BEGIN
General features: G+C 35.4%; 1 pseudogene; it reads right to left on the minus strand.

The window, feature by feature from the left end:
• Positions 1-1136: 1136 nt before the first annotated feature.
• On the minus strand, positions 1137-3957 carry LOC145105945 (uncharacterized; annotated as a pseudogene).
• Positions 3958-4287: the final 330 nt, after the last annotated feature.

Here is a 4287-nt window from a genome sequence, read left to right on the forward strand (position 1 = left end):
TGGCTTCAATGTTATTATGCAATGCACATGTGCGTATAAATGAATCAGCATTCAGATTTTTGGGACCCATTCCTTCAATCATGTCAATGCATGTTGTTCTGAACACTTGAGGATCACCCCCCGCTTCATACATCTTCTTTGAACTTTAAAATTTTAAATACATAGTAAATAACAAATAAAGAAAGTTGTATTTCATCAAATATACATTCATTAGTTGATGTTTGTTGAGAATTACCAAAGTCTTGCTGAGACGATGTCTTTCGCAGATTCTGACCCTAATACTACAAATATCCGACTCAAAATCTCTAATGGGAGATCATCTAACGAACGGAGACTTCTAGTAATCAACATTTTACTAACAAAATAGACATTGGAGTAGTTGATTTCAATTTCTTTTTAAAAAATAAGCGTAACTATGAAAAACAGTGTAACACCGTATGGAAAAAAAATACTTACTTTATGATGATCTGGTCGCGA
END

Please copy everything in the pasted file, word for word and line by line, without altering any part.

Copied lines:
General features: G+C 35.4%; 1 pseudogene; it reads right to left on the minus strand.

The window, feature by feature from the left end:
• Positions 1-1136: 1136 nt before the first annotated feature.
• On the minus strand, positions 1137-3957 carry LOC145105945 (uncharacterized; annotated as a pseudogene).
• Positions 3958-4287: the final 330 nt, after the last annotated feature.

Here is a 4287-nt window from a genome sequence, read left to right on the forward strand (position 1 = left end):
TGGCTTCAATGTTATTATGCAATGCACATGTGCGTATAAATGAATCAGCATTCAGATTTTTGGGACCCATTCCTTCAATCATGTCAATGCATGTTGTTCTGAACACTTGAGGATCACCCCCCGCTTCATACATCTTCTTTGAACTTTAAAATTTTAAATACATAGTAAATAACAAATAAAGAAAGTTGTATTTCATCAAATATACATTCATTAGTTGATGTTTGTTGAGAATTACCAAAGTCTTGCTGAGACGATGTCTTTCGCAGATTCTGACCCTAATACTACAAATATCCGACTCAAAATCTCTAATGGGAGATCATCTAACGAACGGAGACTTCTAGTAATCAACATTTTACTAACAAAATAGACATTGGAGTAGTTGATTTCAATTTCTTTTTAAAAAATAAGCGTAACTATGAAAAACAGTGTAACACCGTATGGAAAAAAAATACTTACTTTATGATGATCTGGTCGCGA